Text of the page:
Greater lift is generated by center rail 54 at its trailing end than at its leading edge. The trailing end is also the minimum spacing location d with respect to the disk surface. This provides a balanced equilibrium with the greater lift generated by the side rails near the leading edge of the slider. The pressure from the side rails is high at the leading edge of the slider due to the taper sections 64 and the greater width of the side rails at the leading edge of the slider. The pressure profile along the side rails increases up to the taper, decreases slightly after the taper, and slightly increases up to a point just in front of the trailing edge of the rails, where the pressure falls off to ambient pressure. The center rail 54 generates very little pressure at the leading end 58 of the slider, but generates progressively increasing lift in the direction of the trailing end 60 of the slider, reaching a maximum near the trailing end. The resulting combined pressure profile produces high lift near the leading edge 58 of the slider 44, relatively low lift in the middle of the slider, and relatively high lift near the trailing end 60 of the slider.
Annular fly height control surface 50 provides a grooved or notched surface texture for modifying the flying characteristics of a slider. The character of surface 50 depends upon the design of the air bearing surface of the slider. The particular surface texture used for control surface 50 is coupled to an air bearing surface design so that increased fly heights are achieved for positive pressure sliders, negative pressure sliders, as well as contact recording headers. For a positive pressure slider 44, increasing the spacing d between the trailing end 60 and magnetic disk surface 46 is provided by increasing pressure under all parts of the positive air bearing surface, but especially under a center rail.
FIGS. 5A-D illustrate two preferred track patterns 80 and 82 used to implement an annular fly height control surface 50 for a positive pressure slider. The tracks have been straightened for purposes of illustration. An arrow indicates the direction of movement of the tracks relative to a slider. Tracks 80 and 82 comprise a plurality of notches 84 and 86, respectively, laid out in a herring bone pattern with one notch following the other. The notches are oriented to be transverse to the direction of travel of the magnetic disk surface and are shaped to have one roughly convex side and one concave side. Notches 84 are of constant width while notches 86 have a concave face which is shallower than the convex face. Notch 84 is variable in depth, with shallower ends and a deeper center, while notch 86 is of constant depth.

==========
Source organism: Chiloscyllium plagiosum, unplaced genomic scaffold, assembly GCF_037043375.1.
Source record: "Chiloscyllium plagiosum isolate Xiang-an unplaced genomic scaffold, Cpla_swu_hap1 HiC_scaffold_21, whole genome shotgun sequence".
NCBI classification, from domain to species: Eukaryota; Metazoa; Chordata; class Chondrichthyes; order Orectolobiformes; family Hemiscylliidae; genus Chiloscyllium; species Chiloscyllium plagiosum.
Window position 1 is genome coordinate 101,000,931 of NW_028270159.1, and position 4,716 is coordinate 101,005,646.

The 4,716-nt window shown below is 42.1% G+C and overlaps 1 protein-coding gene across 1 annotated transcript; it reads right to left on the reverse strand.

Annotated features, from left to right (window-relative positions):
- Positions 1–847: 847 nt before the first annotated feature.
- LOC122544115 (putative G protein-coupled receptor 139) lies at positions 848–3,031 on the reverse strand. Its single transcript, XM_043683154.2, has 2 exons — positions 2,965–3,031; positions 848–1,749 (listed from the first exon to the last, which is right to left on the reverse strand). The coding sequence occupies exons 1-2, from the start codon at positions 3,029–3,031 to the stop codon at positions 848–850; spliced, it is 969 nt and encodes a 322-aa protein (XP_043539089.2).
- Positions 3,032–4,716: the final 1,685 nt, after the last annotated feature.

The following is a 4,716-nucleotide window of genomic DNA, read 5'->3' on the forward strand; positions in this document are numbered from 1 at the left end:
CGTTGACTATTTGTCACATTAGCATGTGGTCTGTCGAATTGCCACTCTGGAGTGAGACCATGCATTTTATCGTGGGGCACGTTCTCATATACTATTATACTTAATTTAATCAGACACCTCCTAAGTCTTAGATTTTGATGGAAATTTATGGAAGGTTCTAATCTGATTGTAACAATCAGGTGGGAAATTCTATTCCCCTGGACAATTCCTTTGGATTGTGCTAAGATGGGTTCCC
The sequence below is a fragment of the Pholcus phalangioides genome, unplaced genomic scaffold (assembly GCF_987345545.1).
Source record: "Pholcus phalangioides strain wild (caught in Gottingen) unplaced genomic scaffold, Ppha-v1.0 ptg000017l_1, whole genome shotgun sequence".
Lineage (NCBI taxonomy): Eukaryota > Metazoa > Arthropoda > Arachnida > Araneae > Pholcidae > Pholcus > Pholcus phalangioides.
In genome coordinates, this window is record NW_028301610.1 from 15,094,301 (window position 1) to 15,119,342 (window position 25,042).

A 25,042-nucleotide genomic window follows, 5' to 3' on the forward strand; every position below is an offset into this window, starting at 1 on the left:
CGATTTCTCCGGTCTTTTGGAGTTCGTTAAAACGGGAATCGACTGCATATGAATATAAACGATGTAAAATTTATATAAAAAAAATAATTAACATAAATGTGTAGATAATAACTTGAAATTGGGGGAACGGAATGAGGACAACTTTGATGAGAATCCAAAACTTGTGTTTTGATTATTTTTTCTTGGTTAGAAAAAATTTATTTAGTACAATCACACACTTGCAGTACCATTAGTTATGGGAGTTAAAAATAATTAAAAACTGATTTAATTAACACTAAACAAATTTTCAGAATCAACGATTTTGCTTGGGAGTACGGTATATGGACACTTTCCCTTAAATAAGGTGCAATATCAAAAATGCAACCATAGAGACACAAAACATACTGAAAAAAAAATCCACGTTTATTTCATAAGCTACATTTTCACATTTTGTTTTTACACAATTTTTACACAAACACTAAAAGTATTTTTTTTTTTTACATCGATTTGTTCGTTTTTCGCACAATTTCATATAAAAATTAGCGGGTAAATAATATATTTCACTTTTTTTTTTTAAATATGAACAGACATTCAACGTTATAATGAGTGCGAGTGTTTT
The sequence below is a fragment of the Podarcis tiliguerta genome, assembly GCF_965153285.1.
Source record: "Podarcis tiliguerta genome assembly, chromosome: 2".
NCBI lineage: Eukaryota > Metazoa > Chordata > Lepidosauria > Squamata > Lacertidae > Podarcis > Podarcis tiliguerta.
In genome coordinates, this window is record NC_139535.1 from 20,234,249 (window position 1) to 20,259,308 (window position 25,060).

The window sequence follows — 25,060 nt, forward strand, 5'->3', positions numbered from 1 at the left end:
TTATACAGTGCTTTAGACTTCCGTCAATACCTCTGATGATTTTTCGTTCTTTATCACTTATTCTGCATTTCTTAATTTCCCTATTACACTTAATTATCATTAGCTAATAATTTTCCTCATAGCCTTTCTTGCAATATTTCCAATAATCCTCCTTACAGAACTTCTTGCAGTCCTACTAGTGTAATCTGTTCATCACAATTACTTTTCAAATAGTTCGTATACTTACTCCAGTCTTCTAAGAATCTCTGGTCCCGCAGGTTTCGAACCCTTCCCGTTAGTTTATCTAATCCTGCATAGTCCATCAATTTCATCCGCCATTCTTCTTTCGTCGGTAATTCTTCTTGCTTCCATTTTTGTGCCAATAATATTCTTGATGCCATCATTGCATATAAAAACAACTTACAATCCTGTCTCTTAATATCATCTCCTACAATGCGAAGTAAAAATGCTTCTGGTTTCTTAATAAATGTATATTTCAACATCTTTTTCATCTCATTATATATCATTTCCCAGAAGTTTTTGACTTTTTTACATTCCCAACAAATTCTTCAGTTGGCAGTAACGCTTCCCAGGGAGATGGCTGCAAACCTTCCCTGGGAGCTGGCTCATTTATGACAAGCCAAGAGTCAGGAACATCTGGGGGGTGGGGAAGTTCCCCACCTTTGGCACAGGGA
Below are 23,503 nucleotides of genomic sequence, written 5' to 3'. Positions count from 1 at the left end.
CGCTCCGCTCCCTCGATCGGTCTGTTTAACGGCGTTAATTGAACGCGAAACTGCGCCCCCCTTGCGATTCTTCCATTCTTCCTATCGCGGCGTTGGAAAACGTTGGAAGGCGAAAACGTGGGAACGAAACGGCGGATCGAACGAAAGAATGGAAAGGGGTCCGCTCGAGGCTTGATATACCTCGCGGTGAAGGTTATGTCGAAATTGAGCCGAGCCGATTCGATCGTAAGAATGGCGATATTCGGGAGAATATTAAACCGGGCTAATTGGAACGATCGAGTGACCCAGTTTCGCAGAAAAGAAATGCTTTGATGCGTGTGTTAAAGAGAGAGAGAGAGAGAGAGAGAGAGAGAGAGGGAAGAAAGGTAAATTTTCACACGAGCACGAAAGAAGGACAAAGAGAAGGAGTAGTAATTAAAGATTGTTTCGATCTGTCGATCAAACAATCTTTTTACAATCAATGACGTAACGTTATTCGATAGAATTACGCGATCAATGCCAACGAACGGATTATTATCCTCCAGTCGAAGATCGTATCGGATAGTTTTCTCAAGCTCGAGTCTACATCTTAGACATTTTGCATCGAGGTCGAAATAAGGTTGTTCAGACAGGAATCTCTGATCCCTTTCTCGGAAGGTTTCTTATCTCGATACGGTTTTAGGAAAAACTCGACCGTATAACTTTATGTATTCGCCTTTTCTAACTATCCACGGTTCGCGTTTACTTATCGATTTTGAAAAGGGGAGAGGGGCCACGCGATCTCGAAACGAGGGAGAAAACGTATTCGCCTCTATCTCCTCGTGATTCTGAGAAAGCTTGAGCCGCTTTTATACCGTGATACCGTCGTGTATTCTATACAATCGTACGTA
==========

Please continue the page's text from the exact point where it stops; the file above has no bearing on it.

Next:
As the disk drive turns, air is compressed in the notches 84 and 86. Air compressed under positive pressure sliders tends to leak out from under sides of the exterior rails. Viscous effects created by the relative motion of the disk and slider, combined with the shape and depth of the notches 84 and 86 cause additional compression of air under the slider ABS when positioned over the track, thus lifting the slider higher. The gradual introduction of lift to a slider moving to a position over surface region 50 may be required to insure stability of the slider. This is done by varying the depth or the width of notches in a track. Rapid changes in lift may cause loss of stability in a slider. In an alternative embodiment, multiple depth buckets placed in the disk surface are disposed so as to capture and compress air under the slider ABS when the slider flies over the cooperative disk zone.
In use, the fly height d2 between the trailing end 60 and a disk increases as it moves to a position over surface 50, as illustrated in FIG. 6. The depth of notches 84 can range from less than 0.3 to 2.0 microns but preferably falls between 0.5 to 1.0 microns under the slider. Notches 86 are preferably of a uniform depth between 0.5 and 1.0 microns. Fly height of a positive pressure slider is increased about 50% from its usual 75 to 100 nanometer range to reduce the possibility of collision between slider and disk surface.
FIGS. 7A and B depict a negative pressure slider 102. Negative pressure slider has an air bearing surface 103 on which surfaces 104 developing negative pressure are offset by positive pressure exterior rails 105 and center rail 106. Slider 102 has a sloped leading edge 107 designed to generate positive lift and a positive air pressure bearing surface 108 directly behind leading edge 107. Surfaces 104 are recessed from the plane of exterior rails 103, center rail 106 and positive pressure air bearing surface 108, but open to a trailing edge 109.
FIG. 8 illustrates a disk 99 having an annular fly height control surface 101 intended for use with a slider having negative (relative to ambient) pressure regions on an air bearing surface. An outer portion of the disk surface of disk drive 100 is intended for recording of data and the radially inward part including surface 101 is intended to increase lift during parking of a slider. Control surface 101 has a plurality of annular grooves disposed near the center of disk 99.